The vertebrate post-synaptic density (PSD) is a region of high molecular complexity in which dynamic protein interactions modulate receptor localization and synaptic function. Members of the membrane-associated guanylate kinase (MAGUK) family of proteins represent a major structural and functional component of the vertebrate PSD. In order to investigate the expression and significance of orthologous PSD components associated with the Aplysia sensory neuron-motor neuron synapse, we have cloned an Aplysia Dlg-MAGUK protein, which we identify as Aplysia synapse associated protein (ApSAP). As revealed by western blot, RT-PCR, and immunocytochemical analyses, ApSAP is predominantly expressed in the CNS and is located in both sensory neuron and motor neurons. The overall amino acid sequence of ApSAP is 55– 61% identical to Drosophila Dlg and mammalian Dlg-MAGUK proteins, but is more highly conserved within L27, PDZ, SH3, and guanylate kinase domains. Because these conserved domains mediate salient interactions with receptors and other PSD components of the vertebrate synapse, we performed a series of GST pull-down assays using recombinant C-terminal tail proteins from various Aplysia receptors and channels containing C-terminal PDZ binding sequences. We have found that ApSAP selectively binds to an Aplysia Shaker-type channel AKv1.1, but not to (i) NMDA receptor subunit AcNR1-1, (ii) potassium channel AKv5.1, (iii) receptor tyrosine kinase ApTrkl, (iv) glutamate receptor ApGluR1/4, (v) glutamate receptor ApGluR2/3, or (vi) glutamate receptor ApGluR7. These findings provide preliminary information regarding the expression and interactions of Dlg-MAGUK proteins of the Aplysia CNS, and will inform questions aimed at a functional analysis of how interactions in a protein network such as the PSD may regulate synaptic strength.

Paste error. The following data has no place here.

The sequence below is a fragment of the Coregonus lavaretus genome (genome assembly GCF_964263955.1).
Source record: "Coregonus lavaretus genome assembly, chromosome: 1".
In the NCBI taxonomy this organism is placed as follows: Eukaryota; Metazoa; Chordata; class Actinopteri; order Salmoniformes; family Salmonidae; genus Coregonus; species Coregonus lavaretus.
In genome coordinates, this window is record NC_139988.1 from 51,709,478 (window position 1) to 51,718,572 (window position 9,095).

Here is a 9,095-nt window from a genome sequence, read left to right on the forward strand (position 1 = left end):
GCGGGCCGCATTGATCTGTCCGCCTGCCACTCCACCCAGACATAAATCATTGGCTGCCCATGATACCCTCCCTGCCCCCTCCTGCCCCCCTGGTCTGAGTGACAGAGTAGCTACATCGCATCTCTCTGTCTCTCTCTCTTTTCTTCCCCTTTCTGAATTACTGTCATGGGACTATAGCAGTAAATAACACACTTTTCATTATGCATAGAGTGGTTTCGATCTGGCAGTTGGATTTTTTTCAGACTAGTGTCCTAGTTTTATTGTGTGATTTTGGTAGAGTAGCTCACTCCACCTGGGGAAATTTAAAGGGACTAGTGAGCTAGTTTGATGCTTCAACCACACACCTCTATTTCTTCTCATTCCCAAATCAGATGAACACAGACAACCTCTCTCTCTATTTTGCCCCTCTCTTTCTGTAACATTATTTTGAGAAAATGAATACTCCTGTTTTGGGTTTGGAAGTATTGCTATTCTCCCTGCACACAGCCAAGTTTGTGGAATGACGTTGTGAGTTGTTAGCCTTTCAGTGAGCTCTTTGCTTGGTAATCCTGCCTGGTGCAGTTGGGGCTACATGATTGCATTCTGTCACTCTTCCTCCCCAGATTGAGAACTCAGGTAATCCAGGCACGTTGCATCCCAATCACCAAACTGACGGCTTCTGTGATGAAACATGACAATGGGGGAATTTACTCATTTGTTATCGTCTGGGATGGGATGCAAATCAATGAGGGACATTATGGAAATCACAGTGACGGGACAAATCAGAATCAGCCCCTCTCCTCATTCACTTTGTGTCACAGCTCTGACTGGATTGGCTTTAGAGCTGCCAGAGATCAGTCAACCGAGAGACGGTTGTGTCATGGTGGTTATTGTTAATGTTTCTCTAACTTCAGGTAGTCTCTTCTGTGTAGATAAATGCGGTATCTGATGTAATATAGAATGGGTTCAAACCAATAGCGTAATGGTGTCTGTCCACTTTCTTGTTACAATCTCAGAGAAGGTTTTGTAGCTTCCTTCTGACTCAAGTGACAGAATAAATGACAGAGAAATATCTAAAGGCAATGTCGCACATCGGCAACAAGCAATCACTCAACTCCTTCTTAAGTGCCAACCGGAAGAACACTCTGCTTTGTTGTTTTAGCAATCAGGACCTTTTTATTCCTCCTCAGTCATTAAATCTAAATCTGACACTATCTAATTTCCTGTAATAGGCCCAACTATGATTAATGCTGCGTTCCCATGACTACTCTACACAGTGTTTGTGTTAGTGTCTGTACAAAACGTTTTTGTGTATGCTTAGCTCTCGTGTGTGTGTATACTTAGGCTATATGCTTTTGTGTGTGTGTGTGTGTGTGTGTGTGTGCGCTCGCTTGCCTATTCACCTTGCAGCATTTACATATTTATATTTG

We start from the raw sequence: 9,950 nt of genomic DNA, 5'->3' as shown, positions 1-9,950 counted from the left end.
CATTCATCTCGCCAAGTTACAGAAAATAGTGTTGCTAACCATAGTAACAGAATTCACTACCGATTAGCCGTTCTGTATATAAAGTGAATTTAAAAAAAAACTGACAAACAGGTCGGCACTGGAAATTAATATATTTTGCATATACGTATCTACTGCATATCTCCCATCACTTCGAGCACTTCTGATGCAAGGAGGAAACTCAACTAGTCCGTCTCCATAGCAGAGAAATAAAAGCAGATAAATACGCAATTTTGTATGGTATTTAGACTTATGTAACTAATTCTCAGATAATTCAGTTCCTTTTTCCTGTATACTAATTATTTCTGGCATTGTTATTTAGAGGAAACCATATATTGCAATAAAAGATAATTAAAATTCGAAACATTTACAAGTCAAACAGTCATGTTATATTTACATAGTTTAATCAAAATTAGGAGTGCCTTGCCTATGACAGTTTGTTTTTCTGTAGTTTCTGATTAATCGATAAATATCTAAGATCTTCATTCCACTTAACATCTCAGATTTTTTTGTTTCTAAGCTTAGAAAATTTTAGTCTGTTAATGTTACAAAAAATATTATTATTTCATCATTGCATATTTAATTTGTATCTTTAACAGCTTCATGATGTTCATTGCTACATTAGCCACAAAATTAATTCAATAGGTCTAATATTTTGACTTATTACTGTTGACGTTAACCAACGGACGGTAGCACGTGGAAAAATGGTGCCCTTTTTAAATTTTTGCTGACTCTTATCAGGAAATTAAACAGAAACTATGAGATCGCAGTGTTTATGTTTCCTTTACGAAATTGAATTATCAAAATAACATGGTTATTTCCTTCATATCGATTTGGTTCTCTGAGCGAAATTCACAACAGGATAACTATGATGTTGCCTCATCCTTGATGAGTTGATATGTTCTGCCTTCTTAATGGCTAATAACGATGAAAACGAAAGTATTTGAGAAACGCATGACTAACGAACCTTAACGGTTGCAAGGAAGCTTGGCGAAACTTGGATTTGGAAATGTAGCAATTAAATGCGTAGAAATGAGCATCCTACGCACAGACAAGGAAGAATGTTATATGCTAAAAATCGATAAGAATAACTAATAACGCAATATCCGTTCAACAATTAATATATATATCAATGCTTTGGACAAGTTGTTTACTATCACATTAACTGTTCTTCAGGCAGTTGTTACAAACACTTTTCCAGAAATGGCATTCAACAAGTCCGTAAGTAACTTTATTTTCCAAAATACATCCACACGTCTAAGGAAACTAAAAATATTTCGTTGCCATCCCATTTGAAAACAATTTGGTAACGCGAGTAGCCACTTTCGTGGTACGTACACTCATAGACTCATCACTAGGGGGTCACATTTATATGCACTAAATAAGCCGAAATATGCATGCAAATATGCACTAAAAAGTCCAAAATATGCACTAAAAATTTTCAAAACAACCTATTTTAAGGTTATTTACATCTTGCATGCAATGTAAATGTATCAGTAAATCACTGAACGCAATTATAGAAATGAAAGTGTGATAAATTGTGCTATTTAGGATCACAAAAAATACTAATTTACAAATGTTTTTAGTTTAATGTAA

doi:10.1111/j.1471-4159.2007.05202.x
PMCID: PMC3909683  PMID: 18182049
Aplysia; Aplysia synapse associated protein; membrane-associated guanylate kinase; post-synaptic density; potassium channel
25.  Sleep-Deprivation Induces Changes in GABAB and mGlu Receptor Expression and Has Consequences for Synaptic Long-Term Depression 
PLoS ONE  2011;6(9):e24933.